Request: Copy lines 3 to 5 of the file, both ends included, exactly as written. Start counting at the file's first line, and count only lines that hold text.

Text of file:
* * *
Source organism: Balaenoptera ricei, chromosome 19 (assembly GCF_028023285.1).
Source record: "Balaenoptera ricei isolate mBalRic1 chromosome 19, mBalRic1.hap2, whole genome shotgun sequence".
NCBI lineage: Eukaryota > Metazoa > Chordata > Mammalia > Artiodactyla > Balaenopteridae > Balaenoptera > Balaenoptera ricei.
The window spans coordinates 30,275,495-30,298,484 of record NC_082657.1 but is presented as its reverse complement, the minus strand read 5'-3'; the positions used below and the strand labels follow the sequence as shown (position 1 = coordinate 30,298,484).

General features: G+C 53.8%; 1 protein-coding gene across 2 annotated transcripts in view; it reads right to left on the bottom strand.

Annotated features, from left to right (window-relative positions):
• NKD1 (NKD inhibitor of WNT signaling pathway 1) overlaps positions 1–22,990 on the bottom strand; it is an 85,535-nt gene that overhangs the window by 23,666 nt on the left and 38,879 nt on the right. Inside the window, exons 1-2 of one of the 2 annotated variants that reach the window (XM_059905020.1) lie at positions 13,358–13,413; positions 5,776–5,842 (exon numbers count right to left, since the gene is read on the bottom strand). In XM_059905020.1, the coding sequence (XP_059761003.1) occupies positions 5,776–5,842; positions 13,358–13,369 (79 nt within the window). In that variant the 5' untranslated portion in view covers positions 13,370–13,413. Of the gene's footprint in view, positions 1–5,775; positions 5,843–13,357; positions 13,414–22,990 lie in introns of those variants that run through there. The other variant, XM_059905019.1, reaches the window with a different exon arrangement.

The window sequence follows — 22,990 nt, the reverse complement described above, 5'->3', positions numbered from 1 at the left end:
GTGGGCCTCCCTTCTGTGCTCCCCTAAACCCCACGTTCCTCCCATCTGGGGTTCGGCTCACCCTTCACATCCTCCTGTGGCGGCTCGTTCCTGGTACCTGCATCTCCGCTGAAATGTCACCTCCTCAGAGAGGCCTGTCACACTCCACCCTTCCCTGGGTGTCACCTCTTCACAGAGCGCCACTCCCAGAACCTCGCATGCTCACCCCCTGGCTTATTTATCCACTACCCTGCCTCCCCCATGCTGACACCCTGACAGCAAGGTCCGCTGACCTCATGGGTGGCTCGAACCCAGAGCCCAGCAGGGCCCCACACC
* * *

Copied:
NCBI lineage: Eukaryota > Metazoa > Chordata > Mammalia > Artiodactyla > Balaenopteridae > Balaenoptera > Balaenoptera ricei.
The window spans coordinates 30,275,495-30,298,484 of record NC_082657.1 but is presented as its reverse complement, the minus strand read 5'-3'; the positions used below and the strand labels follow the sequence as shown (position 1 = coordinate 30,298,484).

General features: G+C 53.8%; 1 protein-coding gene across 2 annotated transcripts in view; it reads right to left on the bottom strand.